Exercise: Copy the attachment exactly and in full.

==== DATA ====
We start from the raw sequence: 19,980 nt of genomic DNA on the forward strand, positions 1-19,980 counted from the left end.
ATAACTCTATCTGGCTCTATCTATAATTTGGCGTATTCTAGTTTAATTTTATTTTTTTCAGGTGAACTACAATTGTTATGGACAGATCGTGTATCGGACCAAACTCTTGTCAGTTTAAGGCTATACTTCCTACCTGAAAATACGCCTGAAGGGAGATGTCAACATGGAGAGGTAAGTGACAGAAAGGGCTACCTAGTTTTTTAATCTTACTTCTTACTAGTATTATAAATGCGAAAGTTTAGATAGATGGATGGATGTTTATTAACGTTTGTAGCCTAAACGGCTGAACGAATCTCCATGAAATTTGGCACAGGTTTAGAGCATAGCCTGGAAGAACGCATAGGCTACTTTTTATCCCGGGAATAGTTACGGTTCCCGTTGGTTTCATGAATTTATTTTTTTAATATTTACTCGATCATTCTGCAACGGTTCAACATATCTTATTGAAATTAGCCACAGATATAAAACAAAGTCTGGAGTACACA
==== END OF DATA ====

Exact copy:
We start from the raw sequence: 19,980 nt of genomic DNA on the forward strand, positions 1-19,980 counted from the left end.
ATAACTCTATCTGGCTCTATCTATAATTTGGCGTATTCTAGTTTAATTTTATTTTTTTCAGGTGAACTACAATTGTTATGGACAGATCGTGTATCGGACCAAACTCTTGTCAGTTTAAGGCTATACTTCCTACCTGAAAATACGCCTGAAGGGAGATGTCAACATGGAGAGGTAAGTGACAGAAAGGGCTACCTAGTTTTTTAATCTTACTTCTTACTAGTATTATAAATGCGAAAGTTTAGATAGATGGATGGATGTTTATTAACGTTTGTAGCCTAAACGGCTGAACGAATCTCCATGAAATTTGGCACAGGTTTAGAGCATAGCCTGGAAGAACGCATAGGCTACTTTTTATCCCGGGAATAGTTACGGTTCCCGTTGGTTTCATGAATTTATTTTTTTAATATTTACTCGATCATTCTGCAACGGTTCAACATATCTTATTGAAATTAGCCACAGATATAAAACAAAGTCTGGAGTACACA